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Ron Radosh

The Democratic Party no longer fights for actual civil rights for African Americans. It has become beholden to race hustlers and demagogues, those who inflame passions based on memories of the real racism that existed decades ago but which is no longer relevant to the present-day American experience.

You will find no better evidence for this assertion than the news last week, as reported in the Washington Post and St. Louis Post-Dispatch. The Missouri paper explains:

The official autopsy on Michael Brown shows that he was shot in the hand at close range, according to an analysis of the findings by two experts not involved directly in the case.

The accompanying toxicology report shows he had been using marijuana.

Those documents, prepared by the St. Louis County medical examiner and obtained by the Post-Dispatch, provide the most detailed description to date of the wounds Brown sustained in a confrontation Aug. 9 with Ferguson police Officer Darren Wilson. 

Evidence shows that Brown was struggling to get officer Wilson’s pistol inside Wilson’s car, which is why Brown’s blood was found in the car. Moreover, eyewitnesses also testify to seeing that fight. Judy Melinek, a forensics expert in San Francisco, explains:

The autopsy did not support witnesses who have claimed Brown was shot while running away from Wilson, or with his hands up. [Melinek] said Brown was facing Wilson when Brown took a shot to the forehead, two shots to the chest and a shot to the upper right arm. The wound to the top of Brown’s head would indicate he was falling forward or in a lunging position toward the shooter; the shot was instantly fatal.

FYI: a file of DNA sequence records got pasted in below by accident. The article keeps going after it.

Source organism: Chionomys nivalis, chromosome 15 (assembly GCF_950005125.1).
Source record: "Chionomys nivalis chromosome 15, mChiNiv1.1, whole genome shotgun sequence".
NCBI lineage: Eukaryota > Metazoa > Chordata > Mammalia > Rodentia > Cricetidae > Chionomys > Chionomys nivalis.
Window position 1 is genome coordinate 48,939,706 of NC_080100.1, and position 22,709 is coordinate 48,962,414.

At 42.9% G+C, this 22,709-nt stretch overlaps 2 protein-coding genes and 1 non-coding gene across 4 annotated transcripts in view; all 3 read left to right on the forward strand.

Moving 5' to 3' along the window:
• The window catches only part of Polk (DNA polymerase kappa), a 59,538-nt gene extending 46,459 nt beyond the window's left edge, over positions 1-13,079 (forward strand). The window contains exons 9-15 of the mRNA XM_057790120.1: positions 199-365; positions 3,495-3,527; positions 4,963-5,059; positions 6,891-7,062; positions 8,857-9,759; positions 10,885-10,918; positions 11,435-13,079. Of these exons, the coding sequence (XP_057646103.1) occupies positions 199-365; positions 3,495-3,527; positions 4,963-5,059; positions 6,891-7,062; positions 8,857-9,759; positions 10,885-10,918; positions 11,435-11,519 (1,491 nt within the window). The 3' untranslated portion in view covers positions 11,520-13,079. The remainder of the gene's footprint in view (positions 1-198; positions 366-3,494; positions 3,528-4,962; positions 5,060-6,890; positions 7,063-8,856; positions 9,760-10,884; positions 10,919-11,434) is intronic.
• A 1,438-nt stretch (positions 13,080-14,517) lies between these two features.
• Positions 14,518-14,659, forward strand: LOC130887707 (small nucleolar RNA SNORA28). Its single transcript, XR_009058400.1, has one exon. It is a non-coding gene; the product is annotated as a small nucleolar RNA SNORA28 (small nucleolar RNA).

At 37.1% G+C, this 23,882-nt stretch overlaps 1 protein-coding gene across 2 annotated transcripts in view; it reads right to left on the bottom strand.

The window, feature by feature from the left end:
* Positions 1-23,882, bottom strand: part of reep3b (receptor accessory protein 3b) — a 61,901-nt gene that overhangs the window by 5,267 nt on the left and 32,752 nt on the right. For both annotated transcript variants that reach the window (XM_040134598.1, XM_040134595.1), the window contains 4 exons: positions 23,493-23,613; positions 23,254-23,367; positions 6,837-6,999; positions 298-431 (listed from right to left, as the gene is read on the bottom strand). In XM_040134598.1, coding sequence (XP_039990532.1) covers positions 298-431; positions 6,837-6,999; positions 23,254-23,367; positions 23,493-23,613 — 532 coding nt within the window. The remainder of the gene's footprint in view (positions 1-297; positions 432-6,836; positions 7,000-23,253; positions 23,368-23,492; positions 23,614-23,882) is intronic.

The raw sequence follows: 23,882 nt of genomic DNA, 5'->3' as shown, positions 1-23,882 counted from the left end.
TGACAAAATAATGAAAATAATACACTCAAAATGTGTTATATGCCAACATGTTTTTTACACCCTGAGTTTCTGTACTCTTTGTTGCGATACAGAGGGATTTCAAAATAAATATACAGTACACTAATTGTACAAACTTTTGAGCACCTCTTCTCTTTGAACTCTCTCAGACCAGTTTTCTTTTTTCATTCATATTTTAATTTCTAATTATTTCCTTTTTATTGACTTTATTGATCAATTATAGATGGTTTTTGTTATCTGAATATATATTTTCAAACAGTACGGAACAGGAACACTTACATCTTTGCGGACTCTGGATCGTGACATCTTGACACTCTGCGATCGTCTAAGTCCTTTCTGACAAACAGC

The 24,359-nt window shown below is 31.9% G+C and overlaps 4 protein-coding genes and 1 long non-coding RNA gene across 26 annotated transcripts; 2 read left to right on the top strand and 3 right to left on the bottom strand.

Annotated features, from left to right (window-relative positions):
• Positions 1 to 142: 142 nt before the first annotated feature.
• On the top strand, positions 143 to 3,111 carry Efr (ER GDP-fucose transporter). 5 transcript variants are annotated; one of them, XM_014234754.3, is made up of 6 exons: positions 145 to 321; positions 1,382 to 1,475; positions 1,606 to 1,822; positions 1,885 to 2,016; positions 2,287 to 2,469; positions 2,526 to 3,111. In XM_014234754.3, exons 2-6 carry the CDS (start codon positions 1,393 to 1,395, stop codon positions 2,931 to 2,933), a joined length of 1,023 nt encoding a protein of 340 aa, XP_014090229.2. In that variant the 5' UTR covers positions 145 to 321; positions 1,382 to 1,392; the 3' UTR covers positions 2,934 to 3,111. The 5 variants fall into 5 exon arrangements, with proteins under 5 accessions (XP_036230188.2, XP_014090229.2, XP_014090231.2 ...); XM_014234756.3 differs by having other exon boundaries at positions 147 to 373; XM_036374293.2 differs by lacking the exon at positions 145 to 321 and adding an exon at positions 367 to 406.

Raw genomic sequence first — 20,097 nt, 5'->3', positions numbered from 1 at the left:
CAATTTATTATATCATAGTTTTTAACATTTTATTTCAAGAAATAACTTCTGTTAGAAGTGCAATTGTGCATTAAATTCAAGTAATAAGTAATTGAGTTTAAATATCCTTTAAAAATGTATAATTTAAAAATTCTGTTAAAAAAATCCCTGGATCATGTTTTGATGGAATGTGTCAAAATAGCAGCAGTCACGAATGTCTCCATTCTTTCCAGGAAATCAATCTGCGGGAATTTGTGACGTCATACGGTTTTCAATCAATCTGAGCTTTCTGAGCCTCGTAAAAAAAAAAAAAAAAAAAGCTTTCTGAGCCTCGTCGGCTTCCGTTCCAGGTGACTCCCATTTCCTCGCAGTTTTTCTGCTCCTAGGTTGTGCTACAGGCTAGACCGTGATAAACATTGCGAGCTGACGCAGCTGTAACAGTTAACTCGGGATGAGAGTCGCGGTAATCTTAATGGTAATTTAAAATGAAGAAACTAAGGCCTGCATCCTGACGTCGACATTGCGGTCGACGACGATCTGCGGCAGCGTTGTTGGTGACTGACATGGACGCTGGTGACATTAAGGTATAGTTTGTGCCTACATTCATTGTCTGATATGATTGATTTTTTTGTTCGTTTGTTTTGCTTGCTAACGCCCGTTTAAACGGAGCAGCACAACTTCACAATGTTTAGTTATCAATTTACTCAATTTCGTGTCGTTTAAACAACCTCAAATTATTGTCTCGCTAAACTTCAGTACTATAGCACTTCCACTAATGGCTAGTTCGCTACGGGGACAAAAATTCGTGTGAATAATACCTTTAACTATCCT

What will happen when a grand jury concludes there should be no indictment of Officer Wilson? The scores of protestors in Ferguson have been demanding an indictment, arguing that he represented white racism at its worst, having murdered an innocent young black man in cold blood. Now that claim has been crushed.

The Left has started to challenge the new facts. In Slate, Jamelle Bouie writes a particularly lame and unconvincing retort claiming that the autopsy report only “seemed to support” the account that Wilson was innocent. As he sees it, we still have conflicting reports that prove nothing at all. Predicting “a new round of protests” if the grand jury does not indict, Bouie adds that this explains why the governor has ordered a commission to study “the social and economic conditions that led to the initial August protests.”

The real bug in the ointment, however, is our leading rabble rouser, Reverend Al Sharpton. In this past weekend’s Wall Street Journal, Heather Mac Donald of the Manhattan Institute has a devastating takedown exposing the real facts about the good reverend. (Subscription required — but I strongly urge readers to pay for the article. It’s that important.) Titled “The Democratic Embrace of Al Sharpton,” the article traces how the man who was kept at arm’s length during Obama’s 2008 campaign, isolated as unrepresentative of the black community’s views, has now become the single would-be “civil-rights leader.” Sharpton is now the person to whom all Democrats, centrist and liberal alike, kowtow and from whom they seek to gain support and endorsement. Once he “inflamed racial hatred and courted violence,” Mac Donald writes. Now, “he has been rehabilitated into the Democratic Party’s civil-rights leader of choice.”

Rather than keep him out of his circle, Obama himself has embraced him — most likely on the advice of Valerie Jarrett, who conferred with Sharpton after the Ferguson shooting. Also joining in the praise of Sharpton is Governor Andrew Cuomo, Hillary Clinton, Sen. Kirsten Gillibrand, and Reps. Charles Rangel and Jerry Nadler, both from New York City and mainstays of the liberal/left.

As Mac Donald notes, New York City’s left-wing mayor, Bill de Blasio, set in motion the effort to remake Sharpton as a national leader. “The mayor’s alliance with the racial provocateur,” she writes, “is now creating the biggest crisis of his mayoralty.” De Blasio’s own words praising Sharpton are so over the top that they exceed that of any other public figure who is rushing to make him relevant.

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Obama’s Path to an Imperial Presidency

October 20th, 2014 - 2:54 pm

President Barack Obama has just taken another giant step towards implementing his imperial presidency.